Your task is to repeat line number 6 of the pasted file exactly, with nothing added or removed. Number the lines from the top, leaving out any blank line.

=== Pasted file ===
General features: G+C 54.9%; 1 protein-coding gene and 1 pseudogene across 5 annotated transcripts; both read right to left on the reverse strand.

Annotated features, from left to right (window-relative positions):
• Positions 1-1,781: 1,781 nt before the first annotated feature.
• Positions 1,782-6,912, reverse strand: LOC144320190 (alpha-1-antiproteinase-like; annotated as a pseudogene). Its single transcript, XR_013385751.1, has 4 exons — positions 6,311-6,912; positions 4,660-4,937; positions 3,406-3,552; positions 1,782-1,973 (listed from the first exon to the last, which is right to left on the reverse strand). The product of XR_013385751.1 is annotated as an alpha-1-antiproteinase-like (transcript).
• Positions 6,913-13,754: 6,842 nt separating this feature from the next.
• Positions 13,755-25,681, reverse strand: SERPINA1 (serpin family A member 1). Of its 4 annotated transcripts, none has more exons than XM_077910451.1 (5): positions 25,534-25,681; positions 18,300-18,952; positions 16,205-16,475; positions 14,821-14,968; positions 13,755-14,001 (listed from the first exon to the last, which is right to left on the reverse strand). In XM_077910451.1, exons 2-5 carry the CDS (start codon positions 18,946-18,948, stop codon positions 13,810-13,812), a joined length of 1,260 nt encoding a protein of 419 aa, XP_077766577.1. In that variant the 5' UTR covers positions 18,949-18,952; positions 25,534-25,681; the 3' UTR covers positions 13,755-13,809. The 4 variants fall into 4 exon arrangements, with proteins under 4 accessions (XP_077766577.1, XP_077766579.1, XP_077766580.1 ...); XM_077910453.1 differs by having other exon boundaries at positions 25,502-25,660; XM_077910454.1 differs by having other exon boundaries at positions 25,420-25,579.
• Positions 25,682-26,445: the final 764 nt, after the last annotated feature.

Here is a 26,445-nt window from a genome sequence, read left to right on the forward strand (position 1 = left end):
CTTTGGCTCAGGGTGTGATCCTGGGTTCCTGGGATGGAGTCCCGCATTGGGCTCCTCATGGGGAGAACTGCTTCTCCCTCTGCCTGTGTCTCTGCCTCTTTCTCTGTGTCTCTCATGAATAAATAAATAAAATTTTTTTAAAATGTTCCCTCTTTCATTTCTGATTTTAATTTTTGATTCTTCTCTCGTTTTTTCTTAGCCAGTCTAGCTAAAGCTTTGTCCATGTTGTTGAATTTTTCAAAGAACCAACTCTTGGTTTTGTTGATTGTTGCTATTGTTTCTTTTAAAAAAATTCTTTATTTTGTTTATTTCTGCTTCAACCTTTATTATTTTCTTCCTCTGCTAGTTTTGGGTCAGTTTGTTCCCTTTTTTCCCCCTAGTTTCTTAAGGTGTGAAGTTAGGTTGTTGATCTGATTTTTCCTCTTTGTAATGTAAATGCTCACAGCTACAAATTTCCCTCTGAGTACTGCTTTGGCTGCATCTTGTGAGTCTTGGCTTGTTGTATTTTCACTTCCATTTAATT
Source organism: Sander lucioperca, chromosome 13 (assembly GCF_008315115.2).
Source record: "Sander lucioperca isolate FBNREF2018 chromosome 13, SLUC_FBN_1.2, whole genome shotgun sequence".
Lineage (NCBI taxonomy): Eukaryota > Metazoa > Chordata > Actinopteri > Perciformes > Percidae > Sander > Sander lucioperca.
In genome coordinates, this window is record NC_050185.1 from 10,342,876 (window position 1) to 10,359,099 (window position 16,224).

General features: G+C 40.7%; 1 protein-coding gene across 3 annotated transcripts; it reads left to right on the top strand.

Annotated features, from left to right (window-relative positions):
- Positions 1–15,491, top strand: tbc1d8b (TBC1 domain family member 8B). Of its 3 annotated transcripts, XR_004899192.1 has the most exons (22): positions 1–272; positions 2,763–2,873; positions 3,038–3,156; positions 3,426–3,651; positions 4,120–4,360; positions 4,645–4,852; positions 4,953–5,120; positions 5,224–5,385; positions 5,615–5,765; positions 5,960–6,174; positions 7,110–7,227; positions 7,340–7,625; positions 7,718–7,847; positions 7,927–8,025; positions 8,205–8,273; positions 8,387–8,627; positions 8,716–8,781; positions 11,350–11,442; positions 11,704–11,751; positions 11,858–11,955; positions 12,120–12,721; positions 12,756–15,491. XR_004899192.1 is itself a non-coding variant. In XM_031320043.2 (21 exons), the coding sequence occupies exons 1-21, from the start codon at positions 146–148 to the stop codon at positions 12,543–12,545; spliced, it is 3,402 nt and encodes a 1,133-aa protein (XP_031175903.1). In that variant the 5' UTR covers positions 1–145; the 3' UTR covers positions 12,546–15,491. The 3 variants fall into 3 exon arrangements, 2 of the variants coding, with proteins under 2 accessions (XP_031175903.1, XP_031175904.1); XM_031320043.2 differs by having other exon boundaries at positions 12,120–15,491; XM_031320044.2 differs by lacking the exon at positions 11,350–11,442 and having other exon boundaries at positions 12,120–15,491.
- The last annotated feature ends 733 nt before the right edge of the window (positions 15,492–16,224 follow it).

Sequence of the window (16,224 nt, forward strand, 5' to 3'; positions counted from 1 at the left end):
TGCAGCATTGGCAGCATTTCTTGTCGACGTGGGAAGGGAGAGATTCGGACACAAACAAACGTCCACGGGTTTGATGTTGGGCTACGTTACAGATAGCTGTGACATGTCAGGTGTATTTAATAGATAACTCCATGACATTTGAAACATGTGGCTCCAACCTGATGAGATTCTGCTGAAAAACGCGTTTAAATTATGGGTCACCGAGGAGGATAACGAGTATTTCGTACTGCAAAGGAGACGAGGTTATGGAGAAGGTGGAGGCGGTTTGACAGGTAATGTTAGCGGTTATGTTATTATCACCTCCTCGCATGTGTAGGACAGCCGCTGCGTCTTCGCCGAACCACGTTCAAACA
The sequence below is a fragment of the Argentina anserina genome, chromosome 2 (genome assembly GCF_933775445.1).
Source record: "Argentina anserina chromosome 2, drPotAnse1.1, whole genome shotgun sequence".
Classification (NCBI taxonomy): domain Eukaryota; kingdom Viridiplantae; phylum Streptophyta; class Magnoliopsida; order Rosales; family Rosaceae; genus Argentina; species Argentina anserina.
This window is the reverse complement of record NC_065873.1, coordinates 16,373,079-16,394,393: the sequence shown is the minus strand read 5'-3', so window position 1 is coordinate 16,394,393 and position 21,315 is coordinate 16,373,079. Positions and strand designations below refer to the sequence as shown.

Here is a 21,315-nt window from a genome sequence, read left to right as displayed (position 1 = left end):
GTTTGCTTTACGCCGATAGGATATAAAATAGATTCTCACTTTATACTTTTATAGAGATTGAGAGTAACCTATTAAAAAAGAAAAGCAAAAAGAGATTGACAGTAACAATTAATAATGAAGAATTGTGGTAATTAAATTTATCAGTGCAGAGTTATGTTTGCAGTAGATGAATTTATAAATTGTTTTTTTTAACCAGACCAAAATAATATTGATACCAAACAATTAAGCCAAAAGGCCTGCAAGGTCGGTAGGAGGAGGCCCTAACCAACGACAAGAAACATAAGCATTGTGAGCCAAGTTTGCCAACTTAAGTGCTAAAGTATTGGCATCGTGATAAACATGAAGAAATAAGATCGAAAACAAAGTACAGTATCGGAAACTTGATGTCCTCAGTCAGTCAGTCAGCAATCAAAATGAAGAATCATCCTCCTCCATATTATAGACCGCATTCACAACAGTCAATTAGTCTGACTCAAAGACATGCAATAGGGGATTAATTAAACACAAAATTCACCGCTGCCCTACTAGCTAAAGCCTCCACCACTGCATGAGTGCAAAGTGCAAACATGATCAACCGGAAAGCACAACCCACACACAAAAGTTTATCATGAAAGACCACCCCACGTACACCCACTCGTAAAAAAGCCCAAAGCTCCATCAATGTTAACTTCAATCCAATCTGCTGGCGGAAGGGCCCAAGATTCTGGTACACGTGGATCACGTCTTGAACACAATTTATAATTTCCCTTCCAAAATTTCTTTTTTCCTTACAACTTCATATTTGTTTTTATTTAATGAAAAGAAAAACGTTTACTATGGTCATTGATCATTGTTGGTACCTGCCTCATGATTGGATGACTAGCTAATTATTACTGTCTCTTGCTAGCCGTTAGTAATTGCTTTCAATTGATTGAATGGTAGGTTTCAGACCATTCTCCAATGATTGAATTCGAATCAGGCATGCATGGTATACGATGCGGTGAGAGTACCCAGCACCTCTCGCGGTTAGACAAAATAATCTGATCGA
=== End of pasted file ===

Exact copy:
• Positions 13,755-25,681, reverse strand: SERPINA1 (serpin family A member 1). Of its 4 annotated transcripts, none has more exons than XM_077910451.1 (5): positions 25,534-25,681; positions 18,300-18,952; positions 16,205-16,475; positions 14,821-14,968; positions 13,755-14,001 (listed from the first exon to the last, which is right to left on the reverse strand). In XM_077910451.1, exons 2-5 carry the CDS (start codon positions 18,946-18,948, stop codon positions 13,810-13,812), a joined length of 1,260 nt encoding a protein of 419 aa, XP_077766577.1. In that variant the 5' UTR covers positions 18,949-18,952; positions 25,534-25,681; the 3' UTR covers positions 13,755-13,809. The 4 variants fall into 4 exon arrangements, with proteins under 4 accessions (XP_077766577.1, XP_077766579.1, XP_077766580.1 ...); XM_077910453.1 differs by having other exon boundaries at positions 25,502-25,660; XM_077910454.1 differs by having other exon boundaries at positions 25,420-25,579.